Juicing For Brain Health
Juicing may be considered the latest trend, but the idea of drinking nutrients from fruits and vegetables has been around for centuries. The earliest known time for extracting juice for health benefits dates back to 150 B.C. The first juicing machine was introduced in the 1930s, and the idea became popularized in the 1970s.
Since there is a long history of juicing, the benefits are well established. Juicing offers a range of individuals a plethora of health benefits, including promoting a healthy brain.
Health Benefits of Juicing
The recommended daily intake of fruits is four servings per day and for vegetables, it’s five servings per day.  This is nearly impossible for many of us to achieve. To demonstrate this point, the CDC estimates that just 1 in 10 adults meet these recommendations. 
This can be for a variety of reasons. Our hectic lifestyles don’t afford many of us the time to cook healthy meals with fresh produce. We tend to resort to quick processed foods for ourselves and our families because of work schedules, kids’ activities, etc.
Also, some people simply do not like fruits and vegetables. Whether it’s the taste or the texture, a slice of pizza seems so much more palatable than a serving of kale; however, this is a problem because the health benefits of fruits and vegetables are absolute and plentiful. We need them to maintain healthy bodies and minds.
Juicing allows us to reap the benefits of fruits and vegetables without time-consuming meal preparation. In addition, if there’s a particular vegetable that you find off-putting, you can mix it with one or several fruits to mask the taste.
What Should I Juice With For Brain Health?
There are certain fruits and vegetables that are particularly beneficial to support a healthy brain, including those rich in potassium. This mineral assists brain cells with communication, which is directly involved with learning and memory. Potassium also reduces the risk of stroke. Foods you can use to reach a high potassium content are spinach and bananas.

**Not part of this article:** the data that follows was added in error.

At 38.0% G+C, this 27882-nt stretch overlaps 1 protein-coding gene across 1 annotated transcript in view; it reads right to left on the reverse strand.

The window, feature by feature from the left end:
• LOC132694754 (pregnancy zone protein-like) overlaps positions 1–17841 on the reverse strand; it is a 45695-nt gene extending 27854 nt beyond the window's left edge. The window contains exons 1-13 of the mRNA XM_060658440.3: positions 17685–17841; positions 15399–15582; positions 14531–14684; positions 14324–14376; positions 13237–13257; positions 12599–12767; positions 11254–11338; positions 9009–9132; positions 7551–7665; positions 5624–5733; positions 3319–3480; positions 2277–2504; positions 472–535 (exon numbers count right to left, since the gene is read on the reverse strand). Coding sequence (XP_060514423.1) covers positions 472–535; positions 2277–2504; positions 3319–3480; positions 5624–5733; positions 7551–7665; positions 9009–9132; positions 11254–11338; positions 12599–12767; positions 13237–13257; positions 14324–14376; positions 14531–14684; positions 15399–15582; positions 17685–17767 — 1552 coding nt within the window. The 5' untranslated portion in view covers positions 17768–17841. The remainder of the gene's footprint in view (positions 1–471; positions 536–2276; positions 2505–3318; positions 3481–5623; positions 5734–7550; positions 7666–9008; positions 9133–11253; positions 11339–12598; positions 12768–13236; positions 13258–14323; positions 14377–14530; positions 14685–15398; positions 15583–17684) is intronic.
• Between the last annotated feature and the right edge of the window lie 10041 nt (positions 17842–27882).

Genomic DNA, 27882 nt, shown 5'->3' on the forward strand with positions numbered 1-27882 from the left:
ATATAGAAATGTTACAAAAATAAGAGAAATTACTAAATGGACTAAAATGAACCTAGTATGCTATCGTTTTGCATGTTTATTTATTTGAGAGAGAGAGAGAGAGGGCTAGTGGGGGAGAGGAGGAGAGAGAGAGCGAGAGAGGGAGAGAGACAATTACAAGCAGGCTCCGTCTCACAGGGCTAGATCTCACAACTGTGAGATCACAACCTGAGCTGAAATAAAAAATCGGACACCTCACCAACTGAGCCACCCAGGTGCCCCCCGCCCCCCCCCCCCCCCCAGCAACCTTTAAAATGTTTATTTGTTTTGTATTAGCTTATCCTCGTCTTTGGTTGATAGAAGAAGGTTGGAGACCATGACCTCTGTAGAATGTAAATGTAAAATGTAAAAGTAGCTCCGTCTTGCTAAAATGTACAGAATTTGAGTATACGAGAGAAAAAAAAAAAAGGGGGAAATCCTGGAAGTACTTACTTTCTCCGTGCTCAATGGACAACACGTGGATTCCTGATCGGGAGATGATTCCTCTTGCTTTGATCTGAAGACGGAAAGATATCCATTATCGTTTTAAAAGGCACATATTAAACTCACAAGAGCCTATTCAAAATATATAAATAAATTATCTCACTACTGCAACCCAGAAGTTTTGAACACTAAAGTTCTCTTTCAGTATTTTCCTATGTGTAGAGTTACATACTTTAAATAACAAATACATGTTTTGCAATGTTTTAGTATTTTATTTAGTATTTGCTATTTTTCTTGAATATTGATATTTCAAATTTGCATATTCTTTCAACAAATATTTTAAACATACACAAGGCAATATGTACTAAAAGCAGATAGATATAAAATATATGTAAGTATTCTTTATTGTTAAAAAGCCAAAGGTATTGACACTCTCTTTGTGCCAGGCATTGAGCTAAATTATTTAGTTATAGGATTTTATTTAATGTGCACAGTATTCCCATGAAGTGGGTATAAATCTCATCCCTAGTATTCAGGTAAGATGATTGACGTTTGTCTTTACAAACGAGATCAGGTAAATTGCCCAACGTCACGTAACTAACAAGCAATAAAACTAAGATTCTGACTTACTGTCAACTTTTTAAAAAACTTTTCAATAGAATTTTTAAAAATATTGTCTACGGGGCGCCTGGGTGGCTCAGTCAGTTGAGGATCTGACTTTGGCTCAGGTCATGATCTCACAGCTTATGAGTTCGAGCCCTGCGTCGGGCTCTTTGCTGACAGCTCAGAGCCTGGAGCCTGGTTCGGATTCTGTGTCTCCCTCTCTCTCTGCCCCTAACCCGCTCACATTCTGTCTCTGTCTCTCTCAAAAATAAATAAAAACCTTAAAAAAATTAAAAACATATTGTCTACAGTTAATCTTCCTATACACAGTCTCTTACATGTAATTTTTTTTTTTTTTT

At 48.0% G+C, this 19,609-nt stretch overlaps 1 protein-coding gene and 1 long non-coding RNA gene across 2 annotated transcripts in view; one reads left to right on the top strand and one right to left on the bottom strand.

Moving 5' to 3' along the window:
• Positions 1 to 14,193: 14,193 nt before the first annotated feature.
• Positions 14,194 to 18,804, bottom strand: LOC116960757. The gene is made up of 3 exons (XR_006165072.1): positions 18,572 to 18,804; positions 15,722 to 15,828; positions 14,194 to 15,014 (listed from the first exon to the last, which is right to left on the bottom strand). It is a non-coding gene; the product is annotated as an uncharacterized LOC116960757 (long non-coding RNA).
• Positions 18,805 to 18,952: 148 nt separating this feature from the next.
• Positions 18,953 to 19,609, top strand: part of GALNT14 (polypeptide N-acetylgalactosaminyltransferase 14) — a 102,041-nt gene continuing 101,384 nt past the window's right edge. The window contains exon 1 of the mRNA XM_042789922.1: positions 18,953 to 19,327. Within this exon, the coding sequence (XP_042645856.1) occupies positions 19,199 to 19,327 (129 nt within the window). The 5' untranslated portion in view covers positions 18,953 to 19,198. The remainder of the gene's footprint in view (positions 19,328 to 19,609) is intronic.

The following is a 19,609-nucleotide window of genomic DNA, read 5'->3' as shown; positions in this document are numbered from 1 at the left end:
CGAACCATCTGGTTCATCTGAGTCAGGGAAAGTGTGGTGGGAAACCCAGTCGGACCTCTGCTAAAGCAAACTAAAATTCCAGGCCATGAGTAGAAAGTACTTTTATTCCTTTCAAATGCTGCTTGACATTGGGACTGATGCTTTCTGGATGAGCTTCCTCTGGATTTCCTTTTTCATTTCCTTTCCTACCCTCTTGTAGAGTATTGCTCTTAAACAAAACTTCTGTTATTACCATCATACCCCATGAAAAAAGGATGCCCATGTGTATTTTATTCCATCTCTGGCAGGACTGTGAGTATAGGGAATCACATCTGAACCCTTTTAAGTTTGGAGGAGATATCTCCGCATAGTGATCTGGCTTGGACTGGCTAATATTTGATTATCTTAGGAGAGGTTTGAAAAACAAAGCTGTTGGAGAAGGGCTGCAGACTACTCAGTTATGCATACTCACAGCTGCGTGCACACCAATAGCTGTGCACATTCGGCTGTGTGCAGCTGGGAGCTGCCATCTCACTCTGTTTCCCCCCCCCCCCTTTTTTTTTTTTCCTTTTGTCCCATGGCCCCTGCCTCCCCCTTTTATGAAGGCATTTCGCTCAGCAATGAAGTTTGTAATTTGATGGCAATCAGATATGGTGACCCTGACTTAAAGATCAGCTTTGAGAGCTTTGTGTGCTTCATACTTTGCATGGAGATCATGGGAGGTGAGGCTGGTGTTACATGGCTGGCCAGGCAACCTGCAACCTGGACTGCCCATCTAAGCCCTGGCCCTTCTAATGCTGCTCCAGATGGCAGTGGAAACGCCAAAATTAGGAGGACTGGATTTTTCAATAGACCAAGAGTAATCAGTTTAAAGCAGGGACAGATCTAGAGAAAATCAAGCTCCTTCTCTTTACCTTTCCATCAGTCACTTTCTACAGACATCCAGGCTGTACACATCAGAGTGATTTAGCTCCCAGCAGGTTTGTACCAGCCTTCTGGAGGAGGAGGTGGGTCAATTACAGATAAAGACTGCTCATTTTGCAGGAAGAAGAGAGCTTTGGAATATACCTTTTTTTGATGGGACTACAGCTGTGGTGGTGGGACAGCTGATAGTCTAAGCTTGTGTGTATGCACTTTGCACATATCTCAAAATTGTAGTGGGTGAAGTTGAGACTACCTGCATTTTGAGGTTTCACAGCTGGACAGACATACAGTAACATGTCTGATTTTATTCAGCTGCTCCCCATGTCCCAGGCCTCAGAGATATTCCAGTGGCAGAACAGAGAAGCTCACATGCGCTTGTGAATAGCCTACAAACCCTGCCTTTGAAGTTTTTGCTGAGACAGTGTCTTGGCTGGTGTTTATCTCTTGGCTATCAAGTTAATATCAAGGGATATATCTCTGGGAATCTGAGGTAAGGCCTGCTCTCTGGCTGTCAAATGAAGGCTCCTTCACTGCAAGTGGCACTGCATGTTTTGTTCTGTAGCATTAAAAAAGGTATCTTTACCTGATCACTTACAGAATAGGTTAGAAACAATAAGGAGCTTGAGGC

Lycopene is a critical substance for brain health. Aside from being a potent antioxidant, lycopene directly protects brain tissue and prevents brain cell death. In fact, low levels of lycopene are associated with low cognitive performance.  The best food to juice with for lycopene is tomatoes. Pink grapefruit and watermelon also contain a high amount of lycopene.
Another important nutrient for brain health is Vitamin K. This vitamin activates proteins in the brain that prevent inflammation and cell death.  The best foods to obtain an appropriate level of Vitamin K are spinach, kale, broccoli, and watercress.
Vitamin C is a major contributor to brain health. It is a potent antioxidant that protects cells in the brain from harmful oxidation reactions. It also plays a major role in protecting nerve cells by guiding the transmission of signals between these cells, which is critical to cognitive function. Foods rich in vitamin C include oranges, bell peppers, guavas, papayas, kiwi, kale, and broccoli.